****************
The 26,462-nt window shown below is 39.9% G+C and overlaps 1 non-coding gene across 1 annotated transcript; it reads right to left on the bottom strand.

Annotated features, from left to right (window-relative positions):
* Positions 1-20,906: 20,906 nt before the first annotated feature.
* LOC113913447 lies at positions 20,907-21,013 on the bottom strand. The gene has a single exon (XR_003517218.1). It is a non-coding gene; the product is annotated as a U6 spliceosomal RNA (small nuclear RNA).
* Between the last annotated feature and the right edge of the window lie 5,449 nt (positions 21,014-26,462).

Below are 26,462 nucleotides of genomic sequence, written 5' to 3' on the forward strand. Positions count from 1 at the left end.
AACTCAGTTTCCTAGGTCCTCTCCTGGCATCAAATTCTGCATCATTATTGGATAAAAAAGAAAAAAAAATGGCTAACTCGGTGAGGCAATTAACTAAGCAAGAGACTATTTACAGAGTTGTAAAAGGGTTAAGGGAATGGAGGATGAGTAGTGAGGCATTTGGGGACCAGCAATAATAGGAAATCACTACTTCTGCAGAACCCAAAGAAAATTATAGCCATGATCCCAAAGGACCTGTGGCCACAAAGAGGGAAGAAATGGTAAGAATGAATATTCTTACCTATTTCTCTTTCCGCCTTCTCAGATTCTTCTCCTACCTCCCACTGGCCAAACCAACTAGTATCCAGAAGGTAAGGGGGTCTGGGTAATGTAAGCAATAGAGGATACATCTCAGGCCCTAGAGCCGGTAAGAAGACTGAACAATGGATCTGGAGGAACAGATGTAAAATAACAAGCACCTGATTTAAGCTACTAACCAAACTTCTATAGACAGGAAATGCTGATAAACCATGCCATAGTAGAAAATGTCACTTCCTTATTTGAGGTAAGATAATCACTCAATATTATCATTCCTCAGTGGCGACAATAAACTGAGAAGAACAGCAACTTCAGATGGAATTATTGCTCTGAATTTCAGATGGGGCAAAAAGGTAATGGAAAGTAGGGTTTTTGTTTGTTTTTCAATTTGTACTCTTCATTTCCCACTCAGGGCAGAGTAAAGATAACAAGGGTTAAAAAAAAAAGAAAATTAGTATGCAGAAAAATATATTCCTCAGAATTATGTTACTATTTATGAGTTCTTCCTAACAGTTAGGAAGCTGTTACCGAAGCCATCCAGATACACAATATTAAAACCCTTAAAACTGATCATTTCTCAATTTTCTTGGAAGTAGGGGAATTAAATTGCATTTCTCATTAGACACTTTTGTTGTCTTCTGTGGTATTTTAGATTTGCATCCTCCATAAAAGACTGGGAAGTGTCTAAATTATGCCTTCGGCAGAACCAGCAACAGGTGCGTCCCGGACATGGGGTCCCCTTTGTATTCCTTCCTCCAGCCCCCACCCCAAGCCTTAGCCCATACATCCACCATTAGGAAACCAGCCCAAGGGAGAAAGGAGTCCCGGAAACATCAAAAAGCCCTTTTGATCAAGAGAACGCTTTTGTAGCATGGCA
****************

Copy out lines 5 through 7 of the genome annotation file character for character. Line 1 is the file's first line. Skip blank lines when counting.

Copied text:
* Between the last annotated feature and the right edge of the window lie 5,449 nt (positions 21,014-26,462).

Below are 26,462 nucleotides of genomic sequence, written 5' to 3' on the forward strand. Positions count from 1 at the left end.
AACTCAGTTTCCTAGGTCCTCTCCTGGCATCAAATTCTGCATCATTATTGGATAAAAAAGAAAAAAAAATGGCTAACTCGGTGAGGCAATTAACTAAGCAAGAGACTATTTACAGAGTTGTAAAAGGGTTAAGGGAATGGAGGATGAGTAGTGAGGCATTTGGGGACCAGCAATAATAGGAAATCACTACTTCTGCAGAACCCAAAGAAAATTATAGCCATGATCCCAAAGGACCTGTGGCCACAAAGAGGGAAGAAATGGTAAGAATGAATATTCTTACCTATTTCTCTTTCCGCCTTCTCAGATTCTTCTCCTACCTCCCACTGGCCAAACCAACTAGTATCCAGAAGGTAAGGGGGTCTGGGTAATGTAAGCAATAGAGGATACATCTCAGGCCCTAGAGCCGGTAAGAAGACTGAACAATGGATCTGGAGGAACAGATGTAAAATAACAAGCACCTGATTTAAGCTACTAACCAAACTTCTATAGACAGGAAATGCTGATAAACCATGCCATAGTAGAAAATGTCACTTCCTTATTTGAGGTAAGATAATCACTCAATATTATCATTCCTCAGTGGCGACAATAAACTGAGAAGAACAGCAACTTCAGATGGAATTATTGCTCTGAATTTCAGATGGGGCAAAAAGGTAATGGAAAGTAGGGTTTTTGTTTGTTTTTCAATTTGTACTCTTCATTTCCCACTCAGGGCAGAGTAAAGATAACAAGGGTTAAAAAAAAAAGAAAATTAGTATGCAGAAAAATATATTCCTCAGAATTATGTTACTATTTATGAGTTCTTCCTAACAGTTAGGAAGCTGTTACCGAAGCCATCCAGATACACAATATTAAAACCCTTAAAACTGATCATTTCTCAATTTTCTTGGAAGTAGGGGAATTAAATTGCATTTCTCATTAGACACTTTTGTTGTCTTCTGTGGTATTTTAGATTTGCATCCTCCATAAAAGACTGGGAAGTGTCTAAATTATGCCTTCGGCAGAACCAGCAACAGGTGCGTCCCGGACATGGGGTCCCCTTTGTATTCCTTCCTCCAGCCCCCACCCCAAGCCTTAGCCCATACATCCACCATTAGGAAACCAGCCCAAGGGAGAAAGGAGTCCCGGAAACATCAAAAAGCCCTTTTGATCAAGAGAACGCTTTTGTAGCATGGCA